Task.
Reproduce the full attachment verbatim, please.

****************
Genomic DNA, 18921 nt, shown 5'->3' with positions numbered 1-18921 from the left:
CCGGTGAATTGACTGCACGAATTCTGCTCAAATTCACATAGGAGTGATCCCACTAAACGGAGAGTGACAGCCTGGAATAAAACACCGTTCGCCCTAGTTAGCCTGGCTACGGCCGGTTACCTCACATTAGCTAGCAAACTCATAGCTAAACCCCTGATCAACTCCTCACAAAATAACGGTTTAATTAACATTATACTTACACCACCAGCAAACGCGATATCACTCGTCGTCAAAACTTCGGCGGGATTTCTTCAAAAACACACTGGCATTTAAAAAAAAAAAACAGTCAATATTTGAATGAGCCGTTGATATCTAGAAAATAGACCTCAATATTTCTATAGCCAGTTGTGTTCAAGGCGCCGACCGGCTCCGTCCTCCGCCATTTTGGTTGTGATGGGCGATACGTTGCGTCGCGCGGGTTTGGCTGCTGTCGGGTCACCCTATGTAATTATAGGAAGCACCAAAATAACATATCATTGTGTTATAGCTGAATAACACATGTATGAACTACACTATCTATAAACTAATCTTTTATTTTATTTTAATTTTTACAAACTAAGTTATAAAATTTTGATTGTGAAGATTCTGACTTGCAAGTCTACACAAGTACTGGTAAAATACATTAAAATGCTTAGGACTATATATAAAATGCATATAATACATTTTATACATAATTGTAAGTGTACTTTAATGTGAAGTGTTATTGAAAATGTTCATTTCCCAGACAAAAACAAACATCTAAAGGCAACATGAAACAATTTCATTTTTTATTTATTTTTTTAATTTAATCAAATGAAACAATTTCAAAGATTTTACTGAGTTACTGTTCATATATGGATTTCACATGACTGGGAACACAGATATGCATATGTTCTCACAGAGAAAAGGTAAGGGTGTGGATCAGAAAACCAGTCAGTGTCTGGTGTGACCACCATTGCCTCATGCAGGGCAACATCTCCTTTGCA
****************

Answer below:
Genomic DNA, 18921 nt, shown 5'->3' with positions numbered 1-18921 from the left:
CCGGTGAATTGACTGCACGAATTCTGCTCAAATTCACATAGGAGTGATCCCACTAAACGGAGAGTGACAGCCTGGAATAAAACACCGTTCGCCCTAGTTAGCCTGGCTACGGCCGGTTACCTCACATTAGCTAGCAAACTCATAGCTAAACCCCTGATCAACTCCTCACAAAATAACGGTTTAATTAACATTATACTTACACCACCAGCAAACGCGATATCACTCGTCGTCAAAACTTCGGCGGGATTTCTTCAAAAACACACTGGCATTTAAAAAAAAAAAACAGTCAATATTTGAATGAGCCGTTGATATCTAGAAAATAGACCTCAATATTTCTATAGCCAGTTGTGTTCAAGGCGCCGACCGGCTCCGTCCTCCGCCATTTTGGTTGTGATGGGCGATACGTTGCGTCGCGCGGGTTTGGCTGCTGTCGGGTCACCCTATGTAATTATAGGAAGCACCAAAATAACATATCATTGTGTTATAGCTGAATAACACATGTATGAACTACACTATCTATAAACTAATCTTTTATTTTATTTTAATTTTTACAAACTAAGTTATAAAATTTTGATTGTGAAGATTCTGACTTGCAAGTCTACACAAGTACTGGTAAAATACATTAAAATGCTTAGGACTATATATAAAATGCATATAATACATTTTATACATAATTGTAAGTGTACTTTAATGTGAAGTGTTATTGAAAATGTTCATTTCCCAGACAAAAACAAACATCTAAAGGCAACATGAAACAATTTCATTTTTTATTTATTTTTTTAATTTAATCAAATGAAACAATTTCAAAGATTTTACTGAGTTACTGTTCATATATGGATTTCACATGACTGGGAACACAGATATGCATATGTTCTCACAGAGAAAAGGTAAGGGTGTGGATCAGAAAACCAGTCAGTGTCTGGTGTGACCACCATTGCCTCATGCAGGGCAACATCTCCTTTGCA